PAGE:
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The week in renminbi: August IP growth dips, China eases on tariffs, LSE rejects HKEX

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By Rebecca Feng
16 Sep 2019

In this round-up, China’s industrial profit growth further declined, Chinese state media has hinted at more peacemaking gestures to the US and the London Stock Exchange (LSE) rejected the Hong Kong bourse’s acquisition offer in a strongly worded letter.

China’s industrial profit growth declined further to 4.4% year-on-year in August, after standing at 4.8% in July, according to a Monday statement from the National Bureau of Statistics.

Retail sales grew 7.5% year-on-year in August compared with 7.6% in July, affected mainly by a contraction of 8.1% in auto sales.

For the first eight months this year, year-on-year growth in fixed asset investments slowed to 5.5%.

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China said it would cancel additional tariffs on imports of soybeans and pork that it intends to buy, according to China Central Television, the nation’s official broadcaster. The state media did not disclose the amounts that will be purchased.

The Chinese Ministry of Commerce published two lists of products that will be exempted from the retaliatory tariffs last Wednesday. Soybeans and agricultural products were not on those two lists.

“Although the purchase has swung back and forth for a few rounds in the past one year, the latest announcement by China is a good gesture setting a positive tone for the upcoming trade talk in early October,” Dongming Xie, head of greater China research at OCBC Bank, wrote in a Monday note. “We think the purchase of US pork is a good move as it may help alleviate the higher inflationary pressure from the supply side driven pork inflation.”

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Days after Hong Kong Exchanges and Clearing (HKEX) offered to purchase the London Stock Exchange (LSE) for $36.6bn, the latter rejected the offer in a strongly worded letter.

LSE’s board of directors unanimously rejected the proposal and saw “no merit in further engagement,” said the letter.

In the letter addressed to the chairman and chief executive of the Hong Kong bourse, LSE’s chairman Don Robert stated his reasons for the decision. Notably, he mentioned the cherished connection with the Shanghai Stock Exchange as a strategic partner.

“We recognise the scale of the opportunity in China and value greatly our relationships there,” the letter read. “However, we do not believe HKEX provides us with the best long-term positioning in Asia or the best listing/trading platform for China. We value our mutually beneficial partnership with the Shanghai Stock Exchange which is our preferred and direct channel to access the many opportunities with China.”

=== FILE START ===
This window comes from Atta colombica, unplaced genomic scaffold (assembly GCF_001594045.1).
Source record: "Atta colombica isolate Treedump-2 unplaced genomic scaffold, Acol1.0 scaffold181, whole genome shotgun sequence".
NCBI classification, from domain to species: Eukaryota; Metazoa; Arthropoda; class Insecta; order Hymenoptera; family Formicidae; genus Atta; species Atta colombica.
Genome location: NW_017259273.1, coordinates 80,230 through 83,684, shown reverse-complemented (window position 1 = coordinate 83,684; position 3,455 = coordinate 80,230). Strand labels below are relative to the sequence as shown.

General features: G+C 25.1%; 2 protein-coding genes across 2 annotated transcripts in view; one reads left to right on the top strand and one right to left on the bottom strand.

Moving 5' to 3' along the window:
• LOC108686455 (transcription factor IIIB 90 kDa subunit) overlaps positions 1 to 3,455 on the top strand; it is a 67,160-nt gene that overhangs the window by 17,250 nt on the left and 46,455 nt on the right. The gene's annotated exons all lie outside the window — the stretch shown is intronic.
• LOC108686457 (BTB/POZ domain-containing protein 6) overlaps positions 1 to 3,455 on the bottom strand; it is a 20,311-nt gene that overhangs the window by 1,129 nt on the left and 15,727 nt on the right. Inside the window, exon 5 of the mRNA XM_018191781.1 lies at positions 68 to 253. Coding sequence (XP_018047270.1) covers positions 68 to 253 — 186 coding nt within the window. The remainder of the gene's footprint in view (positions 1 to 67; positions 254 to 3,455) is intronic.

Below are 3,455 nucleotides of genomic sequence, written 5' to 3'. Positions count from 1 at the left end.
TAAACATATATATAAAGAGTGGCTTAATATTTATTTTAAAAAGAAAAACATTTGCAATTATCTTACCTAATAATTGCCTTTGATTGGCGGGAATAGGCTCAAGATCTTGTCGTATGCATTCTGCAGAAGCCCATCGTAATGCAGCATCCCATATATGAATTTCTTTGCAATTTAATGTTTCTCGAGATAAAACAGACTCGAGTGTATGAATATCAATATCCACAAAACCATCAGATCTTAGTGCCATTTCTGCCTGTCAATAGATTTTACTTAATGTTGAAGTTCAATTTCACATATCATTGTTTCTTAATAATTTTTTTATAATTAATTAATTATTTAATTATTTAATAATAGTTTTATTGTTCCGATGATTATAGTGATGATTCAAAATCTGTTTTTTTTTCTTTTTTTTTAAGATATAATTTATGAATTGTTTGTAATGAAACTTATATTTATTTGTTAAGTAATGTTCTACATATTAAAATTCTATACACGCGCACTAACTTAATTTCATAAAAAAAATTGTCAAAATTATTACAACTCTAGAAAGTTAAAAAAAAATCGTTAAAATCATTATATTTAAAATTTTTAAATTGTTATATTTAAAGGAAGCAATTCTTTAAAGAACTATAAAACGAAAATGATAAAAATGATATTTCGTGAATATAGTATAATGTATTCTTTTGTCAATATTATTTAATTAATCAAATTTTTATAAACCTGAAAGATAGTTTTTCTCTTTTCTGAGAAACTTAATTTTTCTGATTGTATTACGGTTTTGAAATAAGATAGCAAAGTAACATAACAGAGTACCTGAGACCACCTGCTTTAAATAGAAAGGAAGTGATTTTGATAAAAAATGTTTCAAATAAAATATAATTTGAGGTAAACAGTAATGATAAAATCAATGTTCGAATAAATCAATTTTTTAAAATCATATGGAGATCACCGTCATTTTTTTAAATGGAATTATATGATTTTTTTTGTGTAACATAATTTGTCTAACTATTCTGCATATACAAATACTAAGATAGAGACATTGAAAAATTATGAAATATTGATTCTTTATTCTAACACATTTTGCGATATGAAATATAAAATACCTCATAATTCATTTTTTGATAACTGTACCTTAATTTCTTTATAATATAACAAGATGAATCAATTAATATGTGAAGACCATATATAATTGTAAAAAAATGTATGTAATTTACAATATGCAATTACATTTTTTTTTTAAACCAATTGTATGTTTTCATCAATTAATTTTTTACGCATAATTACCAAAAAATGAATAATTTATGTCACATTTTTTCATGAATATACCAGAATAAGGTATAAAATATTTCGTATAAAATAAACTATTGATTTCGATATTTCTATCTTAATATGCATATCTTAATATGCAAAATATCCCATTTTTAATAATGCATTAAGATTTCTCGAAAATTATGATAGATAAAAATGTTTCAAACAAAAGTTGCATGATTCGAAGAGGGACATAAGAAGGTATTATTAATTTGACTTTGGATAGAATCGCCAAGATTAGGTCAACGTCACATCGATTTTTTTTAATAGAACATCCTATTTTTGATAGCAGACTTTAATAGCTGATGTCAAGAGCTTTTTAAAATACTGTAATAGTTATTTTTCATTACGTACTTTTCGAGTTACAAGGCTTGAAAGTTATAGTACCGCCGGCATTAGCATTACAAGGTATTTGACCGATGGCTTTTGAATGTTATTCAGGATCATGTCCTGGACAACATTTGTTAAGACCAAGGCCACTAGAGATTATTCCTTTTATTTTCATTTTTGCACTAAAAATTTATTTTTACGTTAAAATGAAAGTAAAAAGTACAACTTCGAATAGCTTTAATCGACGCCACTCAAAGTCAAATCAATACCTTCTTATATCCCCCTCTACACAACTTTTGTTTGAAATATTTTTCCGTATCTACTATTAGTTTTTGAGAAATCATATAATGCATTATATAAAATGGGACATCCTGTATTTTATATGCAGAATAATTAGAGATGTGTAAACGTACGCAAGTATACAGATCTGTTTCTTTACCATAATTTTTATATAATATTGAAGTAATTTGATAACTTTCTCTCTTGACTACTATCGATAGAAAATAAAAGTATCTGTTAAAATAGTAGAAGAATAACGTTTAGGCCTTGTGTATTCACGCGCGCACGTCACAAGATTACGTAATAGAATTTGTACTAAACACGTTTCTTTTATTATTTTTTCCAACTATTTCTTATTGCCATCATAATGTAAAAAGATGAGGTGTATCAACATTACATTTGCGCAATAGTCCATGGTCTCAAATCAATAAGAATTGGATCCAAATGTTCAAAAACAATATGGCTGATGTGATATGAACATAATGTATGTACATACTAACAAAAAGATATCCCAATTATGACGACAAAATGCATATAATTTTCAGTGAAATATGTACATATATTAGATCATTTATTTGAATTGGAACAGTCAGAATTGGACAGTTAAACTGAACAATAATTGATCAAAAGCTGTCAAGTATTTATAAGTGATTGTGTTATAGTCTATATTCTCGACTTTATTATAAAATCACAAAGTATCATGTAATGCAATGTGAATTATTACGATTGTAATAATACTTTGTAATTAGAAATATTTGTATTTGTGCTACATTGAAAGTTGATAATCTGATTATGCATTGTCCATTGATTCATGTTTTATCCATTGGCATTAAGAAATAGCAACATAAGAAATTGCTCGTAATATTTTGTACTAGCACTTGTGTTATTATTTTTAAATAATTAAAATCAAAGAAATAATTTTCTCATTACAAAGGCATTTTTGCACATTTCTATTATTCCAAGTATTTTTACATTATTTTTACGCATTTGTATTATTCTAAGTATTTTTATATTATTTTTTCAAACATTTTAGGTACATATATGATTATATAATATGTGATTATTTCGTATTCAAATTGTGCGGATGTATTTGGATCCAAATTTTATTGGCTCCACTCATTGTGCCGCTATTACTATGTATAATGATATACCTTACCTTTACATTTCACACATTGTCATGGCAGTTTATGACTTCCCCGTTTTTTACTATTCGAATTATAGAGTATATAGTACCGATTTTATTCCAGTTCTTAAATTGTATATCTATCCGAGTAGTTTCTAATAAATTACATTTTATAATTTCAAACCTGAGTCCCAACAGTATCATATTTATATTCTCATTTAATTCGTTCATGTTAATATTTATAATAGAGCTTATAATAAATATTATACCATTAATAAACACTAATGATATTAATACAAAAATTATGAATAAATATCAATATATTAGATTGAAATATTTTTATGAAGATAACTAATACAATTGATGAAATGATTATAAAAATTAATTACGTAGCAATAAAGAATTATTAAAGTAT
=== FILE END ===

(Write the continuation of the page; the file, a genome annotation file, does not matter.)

The HKEX  responded in a Friday statement that it “had hoped to enter into a constructive dialogue” with the LSE’s board to discuss the various merits of its proposal, adding that it was “disappointed” that its London counterpart “declined to properly engage”.

“In particular, HKEX had hoped to demonstrate why it believes that the benefits of its proposal significantly outweigh those of the proposed acquisition of Refinitiv,” it added.

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Standard Chartered published its monthly Renminbi Globalisation Index (RGI) — a measure of international renminbi usage — on Friday. The RGI modestly declined to 1,948 in July from 1,951 in June, but it is still the second-highest reading since April 2016.

The trade war, economic slowdown, and the weakness in onshore renminbi are the key drivers for the decline, according to the note.

“A rebound in FX volatility, and therefore turnover, could also support RGI in the short term,” Kelvin Lau, senior economist for Greater China at the bank, wrote. “However, a more sustainable driver of renminbi internationalisation in the medium to long term is northbound portfolio flows into onshore asset markets, which look strong amid more good news on the index inclusion front.”

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Hong Kong’s protests continued into the fourth month. Protesters attacked more train stations and set some stations’ entrances on fire. Police used tear gas, water cannons and petrol bombs, while some radical protesters threw petrol bombs at the Hong Kong government headquarters.

The ongoing protests have taken a toll on the Hong Kong economy, with the tourism industry also struggling.

The numbers from the the Hong Kong International Airport show a bleak story. The airport handled 6m passengers in August — a 12.4% year-on-year decline — due to the political unrest, according to a press release on Sunday.

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Ren Zhengfei, the chief executive of Huawei, told the Economist in an interview that he was ready to share the company's 5G technology.

For a one-time fee, buyers will be able to receive perpetual access to the company’s existing 5G patents, licenses and codes. Further, the buyer can modify the source code.

By Rebecca Feng
16 Sep 2019